For Huang, there are key technological issues to resolve for this to become widely accepted.

“Challenges such as fixing file size issues to improve the experience of VR as a whole are more important than team members being left out,” he says. “If companies want their employees to be a part of this, they themselves will be the ones to provide the tools and the tech.”

This is another big investment that the companies will need to make to make sure the infrastructure is there for all employees.

Kadio-Morokro agrees there will certainly be an accessibility issue or digital divide as many consumers still do not possess VR headsets or will not have access to the necessary ultra-fast bandwidth.

“On the other hand, the metaverse could democratize access to company experiences and events and connect previously isolated personnel far from corporate headquarters or major sites, especially as we move toward more hybrid work locations models, reduced travel budgets,” he says.

Potential in Sales and Marketing Use Cases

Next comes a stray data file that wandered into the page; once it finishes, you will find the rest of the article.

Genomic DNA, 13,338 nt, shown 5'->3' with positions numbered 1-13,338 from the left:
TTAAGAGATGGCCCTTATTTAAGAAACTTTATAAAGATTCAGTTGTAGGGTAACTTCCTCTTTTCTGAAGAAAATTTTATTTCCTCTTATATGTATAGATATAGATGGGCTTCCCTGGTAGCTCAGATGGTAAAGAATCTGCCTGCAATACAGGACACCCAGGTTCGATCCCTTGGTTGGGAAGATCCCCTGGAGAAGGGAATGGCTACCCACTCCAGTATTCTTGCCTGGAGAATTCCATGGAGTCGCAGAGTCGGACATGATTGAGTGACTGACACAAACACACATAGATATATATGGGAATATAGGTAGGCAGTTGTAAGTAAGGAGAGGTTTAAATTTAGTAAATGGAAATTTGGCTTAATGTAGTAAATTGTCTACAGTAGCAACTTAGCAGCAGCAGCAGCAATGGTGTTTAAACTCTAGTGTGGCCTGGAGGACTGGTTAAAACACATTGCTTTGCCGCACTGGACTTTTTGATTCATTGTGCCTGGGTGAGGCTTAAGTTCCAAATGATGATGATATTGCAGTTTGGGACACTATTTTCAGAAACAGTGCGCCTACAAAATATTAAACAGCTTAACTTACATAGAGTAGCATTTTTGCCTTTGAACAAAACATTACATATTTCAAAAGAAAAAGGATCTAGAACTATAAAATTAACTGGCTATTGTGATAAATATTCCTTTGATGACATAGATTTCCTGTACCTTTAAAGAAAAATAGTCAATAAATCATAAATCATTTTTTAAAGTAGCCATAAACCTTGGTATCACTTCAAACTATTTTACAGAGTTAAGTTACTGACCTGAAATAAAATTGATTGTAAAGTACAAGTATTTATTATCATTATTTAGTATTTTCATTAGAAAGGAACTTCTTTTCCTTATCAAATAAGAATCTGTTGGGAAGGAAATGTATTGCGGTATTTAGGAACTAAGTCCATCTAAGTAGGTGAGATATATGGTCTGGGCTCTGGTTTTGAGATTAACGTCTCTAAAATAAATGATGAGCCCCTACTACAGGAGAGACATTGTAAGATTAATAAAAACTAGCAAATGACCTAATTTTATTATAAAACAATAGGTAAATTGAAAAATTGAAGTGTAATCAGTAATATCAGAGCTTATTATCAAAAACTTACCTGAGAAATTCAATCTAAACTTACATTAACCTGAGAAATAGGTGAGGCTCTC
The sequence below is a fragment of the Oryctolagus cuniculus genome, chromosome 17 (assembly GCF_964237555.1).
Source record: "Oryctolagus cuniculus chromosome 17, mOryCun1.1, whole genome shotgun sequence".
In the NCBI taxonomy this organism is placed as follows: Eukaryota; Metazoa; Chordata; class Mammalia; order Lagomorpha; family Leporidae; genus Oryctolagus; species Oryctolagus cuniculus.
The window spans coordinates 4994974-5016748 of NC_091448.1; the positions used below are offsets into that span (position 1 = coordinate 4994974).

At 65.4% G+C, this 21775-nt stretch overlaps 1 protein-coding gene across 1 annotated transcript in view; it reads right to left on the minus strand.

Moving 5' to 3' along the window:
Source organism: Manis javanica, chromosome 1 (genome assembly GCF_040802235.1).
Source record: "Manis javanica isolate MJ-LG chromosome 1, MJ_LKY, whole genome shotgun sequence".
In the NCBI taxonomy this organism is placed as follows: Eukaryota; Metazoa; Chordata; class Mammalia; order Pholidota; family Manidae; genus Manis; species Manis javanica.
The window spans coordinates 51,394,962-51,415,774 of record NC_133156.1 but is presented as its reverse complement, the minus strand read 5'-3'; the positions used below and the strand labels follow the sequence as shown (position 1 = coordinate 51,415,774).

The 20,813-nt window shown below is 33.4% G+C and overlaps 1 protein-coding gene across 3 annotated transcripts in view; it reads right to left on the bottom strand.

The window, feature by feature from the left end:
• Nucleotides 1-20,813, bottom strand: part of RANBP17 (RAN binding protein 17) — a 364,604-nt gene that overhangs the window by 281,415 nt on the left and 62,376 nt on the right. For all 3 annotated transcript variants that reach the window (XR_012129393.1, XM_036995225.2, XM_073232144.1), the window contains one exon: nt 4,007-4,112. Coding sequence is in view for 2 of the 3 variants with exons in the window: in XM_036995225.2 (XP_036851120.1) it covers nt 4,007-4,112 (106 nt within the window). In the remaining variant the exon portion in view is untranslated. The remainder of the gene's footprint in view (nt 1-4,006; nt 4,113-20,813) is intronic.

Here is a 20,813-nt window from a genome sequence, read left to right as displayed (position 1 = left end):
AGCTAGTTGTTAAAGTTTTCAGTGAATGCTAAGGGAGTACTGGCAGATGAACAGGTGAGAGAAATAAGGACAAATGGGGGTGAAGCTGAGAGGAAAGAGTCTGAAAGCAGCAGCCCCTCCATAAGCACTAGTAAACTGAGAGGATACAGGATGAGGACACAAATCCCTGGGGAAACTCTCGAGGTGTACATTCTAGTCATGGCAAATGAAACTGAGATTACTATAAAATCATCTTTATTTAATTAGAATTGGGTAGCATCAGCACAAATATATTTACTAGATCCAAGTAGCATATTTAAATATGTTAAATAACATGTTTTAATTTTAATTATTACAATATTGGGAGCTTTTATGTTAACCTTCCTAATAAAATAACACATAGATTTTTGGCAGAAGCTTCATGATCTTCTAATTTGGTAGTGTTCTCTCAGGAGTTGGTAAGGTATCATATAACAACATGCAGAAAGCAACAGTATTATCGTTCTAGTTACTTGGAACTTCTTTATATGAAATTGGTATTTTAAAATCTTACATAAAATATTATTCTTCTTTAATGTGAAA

Jordan Edelson, CEO and co-founder of TradeZing, calls marketing and sales the core viable business cases for technologies such as the metaverse and VR.

“The ability to market and educate through the metaverse and VR is extremely important because businesses are able to represent their products in a different way and touch their consumers on a new level,” he says. “Additionally, consumers will have social experiences that are frictionless, particularly as technology improves.”

As the technology becomes more intuitive to use, it’ll be easier for consumers to get involved and discover things for the first time through the metaverse.

Edelson says from a marketing perspective, the metaverse allows brands to implement creative marketing strategies that they could not necessarily do if they had limited real estate or shelf space in a store.

“From a sales standpoint, the metaverse provides additional digital touchpoints and KPIs,” he adds. “Businesses have the ability to judge and understand consumer sentiment around how they are interacting with a virtual product or good, providing key and valuable data.”

He adds that TradeZing is a content-based business, so the company examines and seeks content through a different medium such as VR or the metaverse.

“If we are using a VR headset, we can use it for fast prototyping a concept and make any changes to an application,” Edelson says. “We can also use these new technologies to network with a client, such as presenting a pitch where we can track what they are looking at and what they are interested in.”